in the flesh

All posts tagged in the flesh

The Returned

Published 21/07/2013 by crimsonghad

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‘Les Revenants’ (The Returned) is a French psychological horror, whodunnit/is alive drama which is astounding on so many levels. The writing is tight with so many questions asked in each episode and yet the viewers do not feel short changed because the multiple stories move along at such a pace. They begin with one character being focused upon in the past and it turns out that they are in fact dead (not really a spoiler so no alert) for that. As we delve in to the character we find many different things about them. The ‘returned’ are many but we don’t know who is alive or who is dead in some cases. By the end of the series (next week) maybe we will discover more. Amongst the most strange of the ‘returned’ are Simon, Madame Costa and Victor – the quite astounding young actor Swann Nambotin.

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Victor is one of the first ‘returned’ we see, along with Camille, and he seemingly has the ability to make all mothers in the world freeze with his gaze of desolation. It is a performance heightened by his inactivity which at times explodes exposing certain talents he has acquired in his death. In fact all of the ‘returned’ have talents. Be it seeing the dead, jumping from windows or immaculate hair. Surely there are more set to be unearthed?

This is all underpinned by a superb score from Scottish rockers Mogwai who add a weird and disturbing soundtrack to this haunted village. Indeed the deserted and isolated nature of the town adds to the atmospheric condition with it being a character that juxtaposes beautifully with the diverse folk inhabiting it.

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What makes this stand out, though, is the characterisation. The alive are not different from the dead. Suspicion abounds as no one character is pure good or pure evil. There are known killers who seem to have more of a positive side than the police or even religious figures in the town. While there are deaths and dead people it has less in common with the high octane approach of AMC’s ‘The Walking Dead’ but more with a recent BBC Three show. However, the depth of characterisation sets it apart from BBC Three’s ‘In The Flesh’ which for all its brilliance (lauded in a previous blog) always seemed to have a liberal agenda. ‘The Returned’ teaches us to trust no one in true ‘X-Files’ style and that aides the underlying tension masterfully created by the numerous aspects of sound, vision, setting, writing and characters.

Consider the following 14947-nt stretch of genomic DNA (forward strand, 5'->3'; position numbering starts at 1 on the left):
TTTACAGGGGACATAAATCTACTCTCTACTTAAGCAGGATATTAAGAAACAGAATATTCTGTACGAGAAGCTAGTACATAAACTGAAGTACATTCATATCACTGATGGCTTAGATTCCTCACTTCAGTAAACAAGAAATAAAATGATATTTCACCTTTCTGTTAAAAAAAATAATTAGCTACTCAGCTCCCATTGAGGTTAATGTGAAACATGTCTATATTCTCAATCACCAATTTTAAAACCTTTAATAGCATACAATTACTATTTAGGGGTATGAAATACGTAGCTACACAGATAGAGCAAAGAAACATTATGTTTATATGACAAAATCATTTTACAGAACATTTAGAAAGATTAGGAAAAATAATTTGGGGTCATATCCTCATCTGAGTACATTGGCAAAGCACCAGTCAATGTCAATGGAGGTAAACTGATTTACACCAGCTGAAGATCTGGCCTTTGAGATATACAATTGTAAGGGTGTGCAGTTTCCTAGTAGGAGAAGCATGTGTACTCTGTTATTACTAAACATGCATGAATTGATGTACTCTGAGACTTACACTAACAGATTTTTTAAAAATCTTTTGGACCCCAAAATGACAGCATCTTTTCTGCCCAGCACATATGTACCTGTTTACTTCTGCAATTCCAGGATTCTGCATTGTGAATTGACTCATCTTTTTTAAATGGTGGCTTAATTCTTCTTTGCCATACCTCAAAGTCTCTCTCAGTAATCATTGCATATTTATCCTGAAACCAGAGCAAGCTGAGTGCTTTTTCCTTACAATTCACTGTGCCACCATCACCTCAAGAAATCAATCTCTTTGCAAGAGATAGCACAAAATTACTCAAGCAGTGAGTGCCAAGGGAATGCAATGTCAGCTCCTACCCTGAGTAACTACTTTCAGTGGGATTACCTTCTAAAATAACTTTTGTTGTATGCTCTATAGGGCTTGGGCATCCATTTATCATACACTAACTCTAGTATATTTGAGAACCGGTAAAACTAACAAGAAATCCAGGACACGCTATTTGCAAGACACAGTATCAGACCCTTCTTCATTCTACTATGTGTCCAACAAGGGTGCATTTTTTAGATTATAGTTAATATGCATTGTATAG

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Channel 4 are to be commended for buying such a drama even if BBC have already broken the mould with a spate of Scandanavian imports. The marketing has also been tremendous with adverts in French and with French subtitles adding to the word of mouth. I, myself, was brought to ‘The Returned’ by Twitter posts talking about the French adverts during the first episode. If you don’t like watching subtitles then maybe this isn’t for you. But then if you don’t watch the TV while viewing a programme then you should just throw yourself in a big bloody bin.

Catch up on 4OD (or youtube for earlier episodes) it is well worth it.

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Best of British TV: In The Flesh

Published 19/03/2013 by crimsonghad

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In The Flesh is a new zombie drama on BBC Three (Sunday 10pm or repeated a lot). However, it is not about zombies. It is about love, fear, discrimination and intolerance. It has far more in common with This Is England than The Vampire Diaries. It is also not the too awful for words hip ‘yoof’ nonsense you can get on BBC Three. What In The Flesh is is a very good and unique drama something that is to be commended in this day of televisual saturation.

We see the aftermath of a zombie apocalypse and how people are being treated for this illness. In fact that they are not ‘zombies’ but suffer from ‘Partially Deceased Syndrome’ (PDS) an excellent touch of bureaucracy added to political correctness and humanity. This is a wonderful twist to the traditional and, frankly, done to death concept. You don’t see much zombie killing action; instead we are treated to the human side of something which has been portrayed as monstrous in every interpretation up until this point.

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Already the writing has provided some chillingly brutal and moving moments (without giving spoilers away some characters doth protest too much, methinks) where my heart was racing. After just one episode that is some achievement. The writer Dominic Mitchell deserves high acclaim for his script as it has managed to create a range of characters that you can relate to.

The beautifully innocent Kieren Walker (Luke Newberry) is the PDS sufferer who is brought home to his parents after rehabilitation – including copious amounts of brain stimulating drugs, fake tan and contact lenses to make him look normal. His family ratchet up the fear factor superbly well, while The HVF (Human Volunteer Force) could just as easily be seen protesting against immigration, taxes or budget cuts as the ‘rotters’ who are being introduced back in to their community. Their HVF leader Bill Macy (Steve Evets) and Vicar Oddie (Kenneth Cranham) have a menacingly dangerous charisma that will surely only lead to increased problems and danger within the neighbourhood but you are engrossed in how they will do so.

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Only one episode has aired and yet it already has the feel of something which can last far longer than the three parts afforded to it. George A Romero has spent a lifetime making zombie movies and yet a simple twist like that employed by In The Flesh has breathed life in to a stagnant genre.